Cindy writes this blog post while instant messaging, tracking Twitter, and watching the new hit show Glee.  She rarely finds her attention in one place anymore. She is able to attend to several things at once. In her mind, this ability is not anything like multi-tasking, which implies a shared and diminished focus from attention as a whole. Instead, she regularly engages in a kind of multi-focus that allows the objects of attention to exceed the sum of their parts. In the classic Rubin figure/ground diagram to the left, she sees two faces and a vase all at once. She is not sure how long she has been able to do this, but it is a fascinating skill she acquired somewhere in the past decade.

She grew up analog, became immersed in digital, but irrespective of the technology of the day, has always been wired for distraction. She considers this to be an asset for her as an educational leader in the very disruptive field of online learning.

Carol Burnett is a special guest on tonight’s episode of Glee. Cindy stops writing this blog post and googles Carol Burnett to see if YouTube videos of the old TV footage exist. Not surprisingly, Carol’s famous eighteen minute parody of Gone With The Wind is available online. The internet is a gold mine even if some days it makes her feel like a canary.

Appreciating that not everyone may have been alive when the original Burnett sketch was done, and that few readers will have eighteen minutes to devote to viewing this, Cindy opts to provide a short clip from one of the funniest comedy pieces ever done on live television. It’s a clip that has nothing at all to do with this blog post. And yet in a vase/face kind of way, it has everything to do with the point she is hoping to make.

For further reading on the digital debate, here are a few excellent blog posts in response to the NYT article:

NYT Cover Story on ‘Growing up Digital” misses the mark by Don Tapscott

Why Doesn’t Anyone Pay Attention Any More? by Cathy Davidson

Driven or Distracted? by Steven Johnson

Attention vs Distraction by Megan Garber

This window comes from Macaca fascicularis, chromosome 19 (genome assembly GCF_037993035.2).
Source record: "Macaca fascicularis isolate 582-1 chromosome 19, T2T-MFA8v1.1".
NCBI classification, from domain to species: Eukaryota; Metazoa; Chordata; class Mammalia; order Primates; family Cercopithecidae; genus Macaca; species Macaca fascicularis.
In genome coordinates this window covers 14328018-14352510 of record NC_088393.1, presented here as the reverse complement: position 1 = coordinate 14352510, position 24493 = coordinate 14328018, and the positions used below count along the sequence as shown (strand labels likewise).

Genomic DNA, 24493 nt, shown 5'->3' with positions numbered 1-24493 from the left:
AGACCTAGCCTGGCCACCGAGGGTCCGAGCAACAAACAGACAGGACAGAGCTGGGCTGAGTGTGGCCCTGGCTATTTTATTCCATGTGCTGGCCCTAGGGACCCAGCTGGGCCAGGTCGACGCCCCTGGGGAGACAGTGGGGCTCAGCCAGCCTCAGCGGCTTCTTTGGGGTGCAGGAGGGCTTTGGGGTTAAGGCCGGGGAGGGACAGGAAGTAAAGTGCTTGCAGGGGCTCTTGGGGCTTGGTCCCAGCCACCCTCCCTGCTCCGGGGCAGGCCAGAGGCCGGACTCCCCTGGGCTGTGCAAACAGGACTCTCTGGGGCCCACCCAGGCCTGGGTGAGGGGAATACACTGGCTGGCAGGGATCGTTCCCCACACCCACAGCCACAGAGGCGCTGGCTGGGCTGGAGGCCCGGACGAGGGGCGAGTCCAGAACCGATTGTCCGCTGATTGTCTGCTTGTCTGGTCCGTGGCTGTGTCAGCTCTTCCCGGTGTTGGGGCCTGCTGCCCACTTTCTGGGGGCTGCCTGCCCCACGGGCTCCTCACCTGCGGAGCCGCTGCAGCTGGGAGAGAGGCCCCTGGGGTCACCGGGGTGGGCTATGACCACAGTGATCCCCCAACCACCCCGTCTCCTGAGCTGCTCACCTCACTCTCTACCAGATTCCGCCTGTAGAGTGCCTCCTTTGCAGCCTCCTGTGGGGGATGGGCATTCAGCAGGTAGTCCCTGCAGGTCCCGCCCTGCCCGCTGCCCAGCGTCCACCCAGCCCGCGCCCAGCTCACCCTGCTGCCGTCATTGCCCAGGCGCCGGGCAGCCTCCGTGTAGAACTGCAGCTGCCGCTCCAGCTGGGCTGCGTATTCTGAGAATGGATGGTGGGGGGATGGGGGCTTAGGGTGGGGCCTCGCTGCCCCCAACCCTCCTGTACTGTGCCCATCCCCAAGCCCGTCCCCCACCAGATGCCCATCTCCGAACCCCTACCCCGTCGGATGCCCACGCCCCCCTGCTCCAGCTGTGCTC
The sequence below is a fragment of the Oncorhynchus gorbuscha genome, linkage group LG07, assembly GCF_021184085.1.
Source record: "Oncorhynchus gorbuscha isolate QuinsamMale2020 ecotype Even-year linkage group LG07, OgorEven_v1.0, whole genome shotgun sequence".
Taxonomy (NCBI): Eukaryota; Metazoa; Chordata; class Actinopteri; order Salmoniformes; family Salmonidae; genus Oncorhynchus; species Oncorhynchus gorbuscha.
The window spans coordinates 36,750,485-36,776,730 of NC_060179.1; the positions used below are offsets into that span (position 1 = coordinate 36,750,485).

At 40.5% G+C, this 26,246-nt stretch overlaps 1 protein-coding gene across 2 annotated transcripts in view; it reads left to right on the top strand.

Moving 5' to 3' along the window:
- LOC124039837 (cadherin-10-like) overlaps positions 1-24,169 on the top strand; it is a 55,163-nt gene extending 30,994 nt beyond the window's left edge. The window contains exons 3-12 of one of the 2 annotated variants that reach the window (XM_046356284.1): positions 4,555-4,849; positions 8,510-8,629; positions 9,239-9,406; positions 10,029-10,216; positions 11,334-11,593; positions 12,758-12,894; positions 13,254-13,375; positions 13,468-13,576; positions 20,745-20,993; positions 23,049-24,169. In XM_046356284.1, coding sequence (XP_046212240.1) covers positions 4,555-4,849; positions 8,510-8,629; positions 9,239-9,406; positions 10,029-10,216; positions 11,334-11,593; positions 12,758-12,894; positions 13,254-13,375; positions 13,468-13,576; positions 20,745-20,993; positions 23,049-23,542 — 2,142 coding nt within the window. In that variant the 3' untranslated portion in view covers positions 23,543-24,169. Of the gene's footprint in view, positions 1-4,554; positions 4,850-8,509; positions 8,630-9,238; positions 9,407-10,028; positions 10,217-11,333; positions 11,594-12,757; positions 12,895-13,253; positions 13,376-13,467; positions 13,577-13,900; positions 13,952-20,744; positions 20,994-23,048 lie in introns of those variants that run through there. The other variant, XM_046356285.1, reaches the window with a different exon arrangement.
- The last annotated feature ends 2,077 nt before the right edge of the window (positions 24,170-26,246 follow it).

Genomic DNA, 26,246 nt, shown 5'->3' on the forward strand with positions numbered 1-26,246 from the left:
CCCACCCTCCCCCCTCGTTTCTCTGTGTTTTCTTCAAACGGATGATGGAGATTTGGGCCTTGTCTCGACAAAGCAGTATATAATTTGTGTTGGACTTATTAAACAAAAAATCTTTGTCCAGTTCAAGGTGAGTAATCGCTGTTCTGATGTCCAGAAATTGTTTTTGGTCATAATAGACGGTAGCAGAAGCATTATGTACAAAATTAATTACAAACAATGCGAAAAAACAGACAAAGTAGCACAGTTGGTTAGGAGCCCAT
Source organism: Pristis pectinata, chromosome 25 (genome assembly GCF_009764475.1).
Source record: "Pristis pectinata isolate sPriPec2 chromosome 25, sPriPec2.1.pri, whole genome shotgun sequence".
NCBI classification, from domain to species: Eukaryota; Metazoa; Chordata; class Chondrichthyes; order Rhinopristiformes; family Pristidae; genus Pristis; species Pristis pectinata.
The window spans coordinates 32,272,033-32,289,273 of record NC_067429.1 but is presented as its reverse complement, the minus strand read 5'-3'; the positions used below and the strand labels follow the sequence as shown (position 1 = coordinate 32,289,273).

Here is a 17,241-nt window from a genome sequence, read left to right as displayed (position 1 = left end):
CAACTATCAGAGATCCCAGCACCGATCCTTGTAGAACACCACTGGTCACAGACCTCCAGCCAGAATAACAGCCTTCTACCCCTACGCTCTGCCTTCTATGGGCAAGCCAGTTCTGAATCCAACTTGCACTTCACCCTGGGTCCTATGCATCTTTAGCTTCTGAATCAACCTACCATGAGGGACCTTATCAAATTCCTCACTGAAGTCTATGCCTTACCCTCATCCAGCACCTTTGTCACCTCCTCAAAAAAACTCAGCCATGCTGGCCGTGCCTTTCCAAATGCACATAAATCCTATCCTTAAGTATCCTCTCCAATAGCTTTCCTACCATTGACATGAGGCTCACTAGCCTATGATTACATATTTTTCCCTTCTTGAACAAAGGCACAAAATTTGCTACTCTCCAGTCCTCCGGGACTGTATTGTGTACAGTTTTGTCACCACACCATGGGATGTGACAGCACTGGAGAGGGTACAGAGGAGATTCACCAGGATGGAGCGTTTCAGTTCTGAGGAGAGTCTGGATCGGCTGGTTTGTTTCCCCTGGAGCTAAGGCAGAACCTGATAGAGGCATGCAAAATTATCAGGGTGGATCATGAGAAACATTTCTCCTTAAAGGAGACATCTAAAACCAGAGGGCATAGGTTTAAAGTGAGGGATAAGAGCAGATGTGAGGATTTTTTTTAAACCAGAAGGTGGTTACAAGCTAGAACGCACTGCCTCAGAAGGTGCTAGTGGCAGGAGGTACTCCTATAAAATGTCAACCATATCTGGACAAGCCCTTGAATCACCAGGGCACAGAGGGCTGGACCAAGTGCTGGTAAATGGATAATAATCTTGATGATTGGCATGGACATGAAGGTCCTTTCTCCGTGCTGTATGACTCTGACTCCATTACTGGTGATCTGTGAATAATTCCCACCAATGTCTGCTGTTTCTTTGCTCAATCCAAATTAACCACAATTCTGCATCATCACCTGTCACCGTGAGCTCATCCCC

Footnote:  Before her hit records, Roberta Flack was a high school music teacher in Washington, DC.

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Responses

  1. Okay! Loved this. My husband and I were laughing aloud as I read it aloud with our children looking at us strangely!

    I used the “Growing Up Digital…” article in my classroom this week for the purpose of showing how to extract points of information correctly when completing research. The students found the article quite interesting; however, I teased them for their reaction to the six page length of the article…because they said they couldn’t possibly ‘focus’ on an article that long!

    I am going to read them yours tomorrow and have them identify the purpose of your writing piece.

    Thanks,

    Kim

    • Hi Kim, On the topic of article lengths, how remarkable that you read my entire response! 🙂 My writer’s goal (a separate purpose from the content goal) is to engage readers so they will stick around and enjoy the journey down a lengthy page. In my experience, it is not uncommon for readers to sample digital content on blogs. Some will read and explore an entire piece; many will sample bits of content and move on. What students may not yet know is certain risks and benefits accompany content sampling. By commenting here, you have added the dimension of dialogue and that enriches what I’ve written. Thanks so much for taking the time to reply. Cindy PS I’m really happy to hear I made you and your husband laugh!

  2. […] Growing Up Analog, Wired by Distraction from e-lighthouse […]